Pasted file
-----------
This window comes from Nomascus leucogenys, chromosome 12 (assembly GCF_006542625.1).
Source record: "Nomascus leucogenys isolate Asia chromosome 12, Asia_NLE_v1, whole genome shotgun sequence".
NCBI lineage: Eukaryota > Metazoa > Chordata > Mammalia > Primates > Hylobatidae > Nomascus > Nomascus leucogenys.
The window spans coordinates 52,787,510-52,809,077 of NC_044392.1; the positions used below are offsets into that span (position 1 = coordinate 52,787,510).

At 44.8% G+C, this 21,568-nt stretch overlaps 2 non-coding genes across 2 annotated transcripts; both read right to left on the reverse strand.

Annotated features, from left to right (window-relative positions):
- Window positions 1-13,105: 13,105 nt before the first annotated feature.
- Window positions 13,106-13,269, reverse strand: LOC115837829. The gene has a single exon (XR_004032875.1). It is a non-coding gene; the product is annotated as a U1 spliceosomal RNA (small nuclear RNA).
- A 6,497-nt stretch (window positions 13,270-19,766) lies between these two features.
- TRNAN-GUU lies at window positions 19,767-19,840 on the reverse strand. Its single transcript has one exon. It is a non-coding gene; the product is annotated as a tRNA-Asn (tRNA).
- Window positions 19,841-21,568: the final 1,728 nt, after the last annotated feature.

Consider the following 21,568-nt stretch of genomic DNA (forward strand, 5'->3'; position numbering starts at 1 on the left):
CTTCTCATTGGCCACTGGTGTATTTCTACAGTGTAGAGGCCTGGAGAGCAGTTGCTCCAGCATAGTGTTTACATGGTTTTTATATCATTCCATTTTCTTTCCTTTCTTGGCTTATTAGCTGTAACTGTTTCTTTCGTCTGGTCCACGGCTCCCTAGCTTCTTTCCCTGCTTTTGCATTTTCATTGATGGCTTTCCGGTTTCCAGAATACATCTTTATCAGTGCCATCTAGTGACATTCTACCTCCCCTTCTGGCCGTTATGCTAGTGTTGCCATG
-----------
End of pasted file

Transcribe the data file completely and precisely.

This window comes from Nomascus leucogenys, chromosome 12 (assembly GCF_006542625.1).
Source record: "Nomascus leucogenys isolate Asia chromosome 12, Asia_NLE_v1, whole genome shotgun sequence".
NCBI lineage: Eukaryota > Metazoa > Chordata > Mammalia > Primates > Hylobatidae > Nomascus > Nomascus leucogenys.
The window spans coordinates 52,787,510-52,809,077 of NC_044392.1; the positions used below are offsets into that span (position 1 = coordinate 52,787,510).

At 44.8% G+C, this 21,568-nt stretch overlaps 2 non-coding genes across 2 annotated transcripts; both read right to left on the reverse strand.

Annotated features, from left to right (window-relative positions):
- Window positions 1-13,105: 13,105 nt before the first annotated feature.
- Window positions 13,106-13,269, reverse strand: LOC115837829. The gene has a single exon (XR_004032875.1). It is a non-coding gene; the product is annotated as a U1 spliceosomal RNA (small nuclear RNA).
- A 6,497-nt stretch (window positions 13,270-19,766) lies between these two features.
- TRNAN-GUU lies at window positions 19,767-19,840 on the reverse strand. Its single transcript has one exon. It is a non-coding gene; the product is annotated as a tRNA-Asn (tRNA).
- Window positions 19,841-21,568: the final 1,728 nt, after the last annotated feature.

Consider the following 21,568-nt stretch of genomic DNA (forward strand, 5'->3'; position numbering starts at 1 on the left):
CTTCTCATTGGCCACTGGTGTATTTCTACAGTGTAGAGGCCTGGAGAGCAGTTGCTCCAGCATAGTGTTTACATGGTTTTTATATCATTCCATTTTCTTTCCTTTCTTGGCTTATTAGCTGTAACTGTTTCTTTCGTCTGGTCCACGGCTCCCTAGCTTCTTTCCCTGCTTTTGCATTTTCATTGATGGCTTTCCGGTTTCCAGAATACATCTTTATCAGTGCCATCTAGTGACATTCTACCTCCCCTTCTGGCCGTTATGCTAGTGTTGCCATG